In Nashville, Tennessee Billy Fennelly was at an AAU tournament recruiting and it wasn’t long into his visit when he caught a glimpse of 6-foot tall Emily Durr out of Utica, New York. Durr was just tearing up and down the court and he knew right off the bat she was unique.
Fennelly was originally there to recruit someone on the opposing team, but he immediately picked up the phone and told head coach Bill Fennelly who was recruiting on another court that he needed to take a look at Durr.
It wasn’t long after that the phone rang for Durr’s AAU coach and she hesitantly took the call.
“I took the phone call and it just kind of piqued my interest,” Durr said. “At the time I was like, that’s way too far out I’ll just call them and see how things go. I never thought I would choose here.”
But she did choose the Cyclones.
Durr credits the lack of negative recruiting to helping her make her decision.
“They believe that the product they’re showing the recruits is really good and they don’t have to stoop down and know what other schools you’ve been looking at or know how they could do better in this,” she said. “I think they really believe in the Iowa State Way and that’s the way I wanted to be, and it just kind of fit for me.”
When Durr was searching for the right college program to fit her game. She didn’t want a coach to sugarcoat things she wanted someone to make her a better player.
“I really enjoy having a coach that pushes you and doesn’t just fill into your ego or just let you do what you want,” she said. “I really like coaches that put their foot down and are like this is how you’re going to be if you’re going to get better you’re going to do this. I’ve really enjoyed having tough coaches.”
However, Durr’s path to Iowa State started long before the AAU tournament in Nashville. In fact it started when she was 3 years old. Durr’s father is the high school men’s basketball coach at Notre Dame High School and at the age of 3 she used to practice her shot with a child-sized basketball during half time. It was no surprise she stole the show, often giving a more entertaining halftime performance than the cheerleaders.
When she entered the second grade she asked her parents if she could play organized basketball. The answer was a resounding yes for a family that had basketball in their blood. All five Durr children played at least high school basketball.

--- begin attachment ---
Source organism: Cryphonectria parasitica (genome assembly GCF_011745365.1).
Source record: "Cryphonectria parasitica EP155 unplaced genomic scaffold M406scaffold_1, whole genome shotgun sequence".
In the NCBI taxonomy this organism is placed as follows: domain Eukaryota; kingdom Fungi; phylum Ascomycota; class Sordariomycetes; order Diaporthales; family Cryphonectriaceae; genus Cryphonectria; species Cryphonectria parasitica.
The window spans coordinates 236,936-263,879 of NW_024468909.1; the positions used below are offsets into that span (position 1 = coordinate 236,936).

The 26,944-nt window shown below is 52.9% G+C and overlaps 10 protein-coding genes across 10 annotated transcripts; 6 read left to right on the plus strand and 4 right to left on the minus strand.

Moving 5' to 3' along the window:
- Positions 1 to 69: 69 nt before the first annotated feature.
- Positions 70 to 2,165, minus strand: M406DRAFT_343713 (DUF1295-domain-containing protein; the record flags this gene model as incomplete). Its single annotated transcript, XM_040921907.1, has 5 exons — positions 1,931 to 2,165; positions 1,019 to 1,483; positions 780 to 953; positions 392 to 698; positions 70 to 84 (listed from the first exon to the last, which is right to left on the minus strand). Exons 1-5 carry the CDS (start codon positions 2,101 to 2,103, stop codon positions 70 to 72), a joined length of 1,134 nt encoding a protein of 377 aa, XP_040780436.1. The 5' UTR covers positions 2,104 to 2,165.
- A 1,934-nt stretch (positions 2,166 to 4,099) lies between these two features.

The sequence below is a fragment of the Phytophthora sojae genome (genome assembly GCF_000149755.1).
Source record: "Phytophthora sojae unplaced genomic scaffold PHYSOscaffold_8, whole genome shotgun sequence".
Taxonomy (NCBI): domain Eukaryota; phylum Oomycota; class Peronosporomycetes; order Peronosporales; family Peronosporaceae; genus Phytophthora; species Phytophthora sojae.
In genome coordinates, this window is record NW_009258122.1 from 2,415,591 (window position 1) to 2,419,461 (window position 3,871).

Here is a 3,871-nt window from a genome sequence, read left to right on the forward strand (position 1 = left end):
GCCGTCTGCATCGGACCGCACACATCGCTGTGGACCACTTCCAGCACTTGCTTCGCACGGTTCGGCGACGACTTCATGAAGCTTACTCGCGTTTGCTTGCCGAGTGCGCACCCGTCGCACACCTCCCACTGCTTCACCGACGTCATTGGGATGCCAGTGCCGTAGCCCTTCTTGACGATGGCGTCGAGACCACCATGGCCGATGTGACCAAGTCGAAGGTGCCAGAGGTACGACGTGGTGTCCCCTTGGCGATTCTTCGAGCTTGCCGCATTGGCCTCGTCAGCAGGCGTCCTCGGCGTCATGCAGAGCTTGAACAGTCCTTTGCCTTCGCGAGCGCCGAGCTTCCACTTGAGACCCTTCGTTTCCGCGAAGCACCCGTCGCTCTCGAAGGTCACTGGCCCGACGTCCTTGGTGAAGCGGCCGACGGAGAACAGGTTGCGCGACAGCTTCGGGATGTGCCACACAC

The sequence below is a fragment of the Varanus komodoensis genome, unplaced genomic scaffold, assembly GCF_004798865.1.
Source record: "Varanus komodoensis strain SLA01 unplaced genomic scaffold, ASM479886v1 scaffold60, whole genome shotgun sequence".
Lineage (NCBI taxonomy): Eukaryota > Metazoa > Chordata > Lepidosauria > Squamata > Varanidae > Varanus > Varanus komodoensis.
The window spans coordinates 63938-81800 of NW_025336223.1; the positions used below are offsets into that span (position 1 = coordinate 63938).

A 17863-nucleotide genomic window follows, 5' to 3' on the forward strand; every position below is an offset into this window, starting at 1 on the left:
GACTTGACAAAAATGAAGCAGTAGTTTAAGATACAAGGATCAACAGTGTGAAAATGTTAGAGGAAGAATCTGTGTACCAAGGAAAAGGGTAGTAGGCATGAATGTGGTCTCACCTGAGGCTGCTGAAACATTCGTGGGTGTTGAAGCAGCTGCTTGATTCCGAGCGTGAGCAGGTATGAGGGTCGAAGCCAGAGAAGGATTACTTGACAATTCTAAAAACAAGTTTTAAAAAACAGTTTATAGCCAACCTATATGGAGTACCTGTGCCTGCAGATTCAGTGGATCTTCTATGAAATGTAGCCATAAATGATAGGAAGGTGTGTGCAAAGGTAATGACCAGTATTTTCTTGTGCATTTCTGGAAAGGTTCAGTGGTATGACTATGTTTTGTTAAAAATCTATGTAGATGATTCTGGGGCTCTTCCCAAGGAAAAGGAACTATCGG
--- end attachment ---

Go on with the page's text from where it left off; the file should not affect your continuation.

“There was really no pressure from my family to play, but it was just kind of determined that you are going to play basketball, and I just fell in love with it,” she said.
Durr learned the most about the sport from her father, who has been a high school coach for 20 years.
“I think the biggest thing is he’s taught me the mental side of basketball,” Durr said. “You always have to be on your feet and it always has to be in your mind that it’s not just a physical game, it’s mental. I think I get my basketball IQ from him. He’s just helped me see different scenarios; he’s always helped me with my shot and everything like that.”
Since arriving at Iowa State, Durr has been a strong addition to the Cyclones. She is averaging 8.3 points, 3.9 rebounds in 18.3 minutes of action. Durr is also knocking down 46.2 percent of her shots from the floor.
Durr says getting a lot of playing time right off the bat wasn’t necessarily what she expected, but it certainly was something she wanted during her first year with the Cyclones.
“I don’t know what your expectations are coming in as a freshman when you have such good guards that are here already that are older,” she said. “I am a little surprised that I’ve gotten so much playing time, but I’m glad that coach has confidence in me that I can step in there in big games and close games and give him a little spark off the bench. I’m just happy to help the team in any way that I can.”